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How is pollination different from fertilization?
Most bony fishes reproduce by external fertilization. What does it mean?
Question Date: 2002-10-17
Answer 1:

"Pollination" is really a type of formal definition referring to the process of delivering a male gametophyte (pollen grain) to the female gamete (egg). Formally, pollination is the transfer of a pollen grain from an anther to a stigma (in flowering plants -- the angiosperms) or to the area of the ovule in more primitive, non-flowering plants (the gymnosperms, such as ferns).

"Fertilization" refers (usually) to the actual fusion of the male gamete with the female gamete.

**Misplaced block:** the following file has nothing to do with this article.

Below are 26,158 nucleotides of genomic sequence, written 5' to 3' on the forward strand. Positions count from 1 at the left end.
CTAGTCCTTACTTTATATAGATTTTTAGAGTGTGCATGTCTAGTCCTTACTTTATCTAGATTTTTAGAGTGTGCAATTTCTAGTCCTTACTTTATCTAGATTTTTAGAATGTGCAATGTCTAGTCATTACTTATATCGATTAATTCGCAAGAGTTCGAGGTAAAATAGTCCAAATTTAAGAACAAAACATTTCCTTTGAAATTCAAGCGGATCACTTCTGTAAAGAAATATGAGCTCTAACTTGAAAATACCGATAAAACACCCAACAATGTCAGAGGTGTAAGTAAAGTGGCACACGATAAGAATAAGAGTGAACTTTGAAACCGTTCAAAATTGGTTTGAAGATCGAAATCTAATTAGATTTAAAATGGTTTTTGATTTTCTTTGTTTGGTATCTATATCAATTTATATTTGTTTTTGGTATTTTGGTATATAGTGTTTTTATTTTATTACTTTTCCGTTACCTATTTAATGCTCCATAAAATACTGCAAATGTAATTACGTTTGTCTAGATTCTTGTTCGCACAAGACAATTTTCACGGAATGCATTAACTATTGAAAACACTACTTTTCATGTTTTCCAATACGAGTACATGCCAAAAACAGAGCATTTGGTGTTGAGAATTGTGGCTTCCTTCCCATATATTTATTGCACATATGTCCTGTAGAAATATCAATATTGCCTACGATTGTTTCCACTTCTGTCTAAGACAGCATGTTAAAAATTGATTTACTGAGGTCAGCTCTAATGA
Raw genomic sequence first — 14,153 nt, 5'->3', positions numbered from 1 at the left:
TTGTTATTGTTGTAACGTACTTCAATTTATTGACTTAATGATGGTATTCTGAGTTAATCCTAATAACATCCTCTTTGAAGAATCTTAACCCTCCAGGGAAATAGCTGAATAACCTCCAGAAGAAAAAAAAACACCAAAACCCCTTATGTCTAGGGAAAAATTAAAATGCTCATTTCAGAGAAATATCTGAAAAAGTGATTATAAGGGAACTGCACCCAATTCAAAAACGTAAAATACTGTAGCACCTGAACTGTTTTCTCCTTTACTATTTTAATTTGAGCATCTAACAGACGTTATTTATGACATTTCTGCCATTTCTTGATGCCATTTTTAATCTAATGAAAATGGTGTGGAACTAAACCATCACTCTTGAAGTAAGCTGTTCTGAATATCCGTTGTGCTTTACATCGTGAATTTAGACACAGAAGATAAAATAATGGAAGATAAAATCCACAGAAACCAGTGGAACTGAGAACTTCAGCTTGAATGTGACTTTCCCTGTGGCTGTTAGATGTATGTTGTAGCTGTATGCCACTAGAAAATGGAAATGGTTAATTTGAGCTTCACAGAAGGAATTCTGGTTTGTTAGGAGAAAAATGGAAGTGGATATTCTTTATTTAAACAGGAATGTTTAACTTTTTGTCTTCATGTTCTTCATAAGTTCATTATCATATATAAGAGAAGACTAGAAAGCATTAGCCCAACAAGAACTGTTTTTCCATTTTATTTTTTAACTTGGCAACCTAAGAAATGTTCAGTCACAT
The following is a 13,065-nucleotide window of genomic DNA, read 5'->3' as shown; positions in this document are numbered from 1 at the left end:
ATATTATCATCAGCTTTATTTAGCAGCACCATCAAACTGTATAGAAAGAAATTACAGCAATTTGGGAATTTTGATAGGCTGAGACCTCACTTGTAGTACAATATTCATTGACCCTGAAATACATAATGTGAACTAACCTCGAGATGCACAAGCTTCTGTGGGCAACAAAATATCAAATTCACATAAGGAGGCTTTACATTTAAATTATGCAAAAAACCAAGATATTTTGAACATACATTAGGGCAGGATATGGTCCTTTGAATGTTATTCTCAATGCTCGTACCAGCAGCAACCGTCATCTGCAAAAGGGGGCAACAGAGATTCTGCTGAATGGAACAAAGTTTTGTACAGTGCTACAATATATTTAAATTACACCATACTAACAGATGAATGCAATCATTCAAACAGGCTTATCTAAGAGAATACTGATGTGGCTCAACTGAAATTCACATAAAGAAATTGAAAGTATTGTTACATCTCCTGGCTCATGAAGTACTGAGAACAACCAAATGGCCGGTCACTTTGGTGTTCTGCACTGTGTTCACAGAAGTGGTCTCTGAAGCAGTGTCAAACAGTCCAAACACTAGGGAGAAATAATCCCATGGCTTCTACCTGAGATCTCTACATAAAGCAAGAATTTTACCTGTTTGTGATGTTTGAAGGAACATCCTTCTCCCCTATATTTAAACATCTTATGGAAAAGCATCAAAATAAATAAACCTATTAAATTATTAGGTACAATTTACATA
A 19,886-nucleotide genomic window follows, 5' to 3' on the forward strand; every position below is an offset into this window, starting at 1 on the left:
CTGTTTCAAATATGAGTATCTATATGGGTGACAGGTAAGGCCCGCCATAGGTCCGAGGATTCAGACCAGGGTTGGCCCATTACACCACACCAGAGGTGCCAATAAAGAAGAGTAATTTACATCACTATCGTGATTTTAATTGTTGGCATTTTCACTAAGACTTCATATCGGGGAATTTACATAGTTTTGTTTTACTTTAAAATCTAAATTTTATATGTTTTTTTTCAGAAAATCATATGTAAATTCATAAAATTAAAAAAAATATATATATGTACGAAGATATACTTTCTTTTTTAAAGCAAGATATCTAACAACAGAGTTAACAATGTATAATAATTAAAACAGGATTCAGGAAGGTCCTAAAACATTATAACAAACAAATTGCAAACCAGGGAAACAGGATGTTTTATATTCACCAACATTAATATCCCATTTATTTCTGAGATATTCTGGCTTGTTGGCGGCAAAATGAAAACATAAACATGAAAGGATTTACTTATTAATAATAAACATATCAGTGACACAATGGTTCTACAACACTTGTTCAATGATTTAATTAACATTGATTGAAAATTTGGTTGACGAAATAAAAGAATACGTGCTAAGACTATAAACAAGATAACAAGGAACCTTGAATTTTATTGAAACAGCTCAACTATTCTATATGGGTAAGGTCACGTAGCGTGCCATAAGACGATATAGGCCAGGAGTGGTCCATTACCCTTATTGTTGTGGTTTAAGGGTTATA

I bet you can figure out your second question on your own, just be breaking it down into its parts. External refers to "outside the body" and you already know what "fertilization" refers to. So... "external fertilization" means that the gametes (sperm and egg) are released externally and the fusion to form the new embryo occurs externally (outside of the mother's body). This often is referred to as a "spawn." Most marine invertebrates use this method as well, as do many freshwater species of animals. Contrast this with "internal fertilization," which is the method used by most mammals. Think about the different "challenges" that external fertilization/spawning poses as compared to internal fertilization. For example, an external fertilizing situation poses problems with dilution (how does the sperm find the egg?) and with avoiding being eaten by other animals while an internal fertilizer has different challenges. Can you think of "strategies" used by the animals that help overcome these challenges?

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